Ecology student helps select the best areas for improving habitat quality and quantity
Butterfly Conservation (BC) works around Morecambe Bay, with its Lancashire and Cumbria Branches, to conserve some of the UK’s most threatened and declining butterfly and moth species. BC aims to monitor and to halt declines through targeted woodland and grassland management. The measures to conserve rare butterflies and moths are also helping conserve other threatened species as well as the habitats in which they live.
The High Brown Fritillary and the Pearl-Bordered Fritillary butterflies have suffered considerable population decline in the last three decades due to habitat loss and degradation. The Morecambe Bay area is a stronghold for these two species in the UK and major habitat restoration work has been carried out by BC in recent years to attempt to reverse the decline. Monitoring the success of this work is crucial in order to prioritise areas in need of improvement.
- Habitat assessment
- Fieldwork experience
Hayley, a BSc Ecology student, performed a detailed assessment of the current availability and quality of habitat for the species as part of her LEC 301 Industry Dissertation Project. Hayley used both existing distribution and abundance data, and also collectedted additional data on habitat quality across the fragmented landscape. This information will be fed back into habitat management, and will help to inform site management plans.
LEC301 Industry Dissertation Projects are free for businesses, but businesses are expected to cover any out of pocket expenses for the student, which is usually between £50-100, in some cases this cost is covered by other university funded projects.
The data collected will help to target management resources and bring maximum benefits to butterflies and other wildlife. The information collected also forms a base line, from which other research can be compared in the future to show trends in habitat change. This also helps towards the overall aim of increasing their numbers in Lancashire and Cumbria as well as the UK more widely.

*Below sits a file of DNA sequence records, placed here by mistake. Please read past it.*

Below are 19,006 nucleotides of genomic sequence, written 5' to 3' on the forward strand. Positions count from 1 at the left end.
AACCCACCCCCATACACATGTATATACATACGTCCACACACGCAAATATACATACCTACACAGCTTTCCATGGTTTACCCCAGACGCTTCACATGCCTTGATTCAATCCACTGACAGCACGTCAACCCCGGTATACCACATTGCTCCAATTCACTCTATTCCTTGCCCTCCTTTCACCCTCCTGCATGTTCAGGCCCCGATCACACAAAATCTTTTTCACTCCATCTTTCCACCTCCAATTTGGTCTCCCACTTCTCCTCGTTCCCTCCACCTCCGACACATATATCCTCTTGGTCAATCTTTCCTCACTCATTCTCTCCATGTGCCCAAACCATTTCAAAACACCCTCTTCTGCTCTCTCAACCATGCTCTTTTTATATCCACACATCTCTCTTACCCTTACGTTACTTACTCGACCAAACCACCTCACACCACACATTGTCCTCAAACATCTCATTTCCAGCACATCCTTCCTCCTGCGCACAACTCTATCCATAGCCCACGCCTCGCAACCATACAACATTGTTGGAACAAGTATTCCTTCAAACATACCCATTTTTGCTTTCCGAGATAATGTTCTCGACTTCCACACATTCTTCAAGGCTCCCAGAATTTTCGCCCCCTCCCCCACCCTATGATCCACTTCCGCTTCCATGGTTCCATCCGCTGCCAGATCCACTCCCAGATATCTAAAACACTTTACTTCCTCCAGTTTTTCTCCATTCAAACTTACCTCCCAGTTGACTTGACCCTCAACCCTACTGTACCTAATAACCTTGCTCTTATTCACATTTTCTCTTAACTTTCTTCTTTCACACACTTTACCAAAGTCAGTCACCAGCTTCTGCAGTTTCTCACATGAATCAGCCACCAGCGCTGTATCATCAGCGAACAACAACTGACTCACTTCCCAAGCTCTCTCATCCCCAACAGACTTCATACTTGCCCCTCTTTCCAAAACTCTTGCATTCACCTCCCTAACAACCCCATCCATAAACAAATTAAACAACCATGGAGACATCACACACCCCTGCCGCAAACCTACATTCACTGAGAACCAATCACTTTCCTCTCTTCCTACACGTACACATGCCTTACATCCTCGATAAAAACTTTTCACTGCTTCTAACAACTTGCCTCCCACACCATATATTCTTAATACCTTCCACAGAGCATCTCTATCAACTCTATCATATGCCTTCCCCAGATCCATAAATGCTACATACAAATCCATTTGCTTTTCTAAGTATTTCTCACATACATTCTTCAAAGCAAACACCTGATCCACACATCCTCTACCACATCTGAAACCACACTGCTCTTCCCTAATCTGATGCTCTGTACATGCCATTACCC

Benefits to the charity
- Charities operate on a tight budget and so extra resources are useful to conduct these studies
- This information will help BC to select the best areas for increasing habitat both in quantity and quality
Benefits to society
- As important pollinators, butterflies play an intrinsic role in the life cycles of flowering plants
- Butterflies are also key indicators which provide us with information on the quality of our climate, soil, rivers and biodiversity more widely
"The best thing I did for the business was carrying out research that will hopefully be beneficial to understanding two similar species, where one is stable but the other is in decline." Hayley Prowse, BSc Ecology student.
"We were delighted to work with Hayley, and the University. We are really keen to involve research groups in our work, and we find they get a lot of benefit from working on targeted research, outside, in often beautiful countryside. Our volunteers were also keen to give her as much background information and help as she needed. We hope Hayley enjoyed her research, working with some of the best wildlife and on some of the prettiest sites in the UK." Martin Wain, Conservation Officer, Butterfly Conservation.
We are very keen to continue with our partnership work with the University and look forward to several more years of butterfly and moth related projects.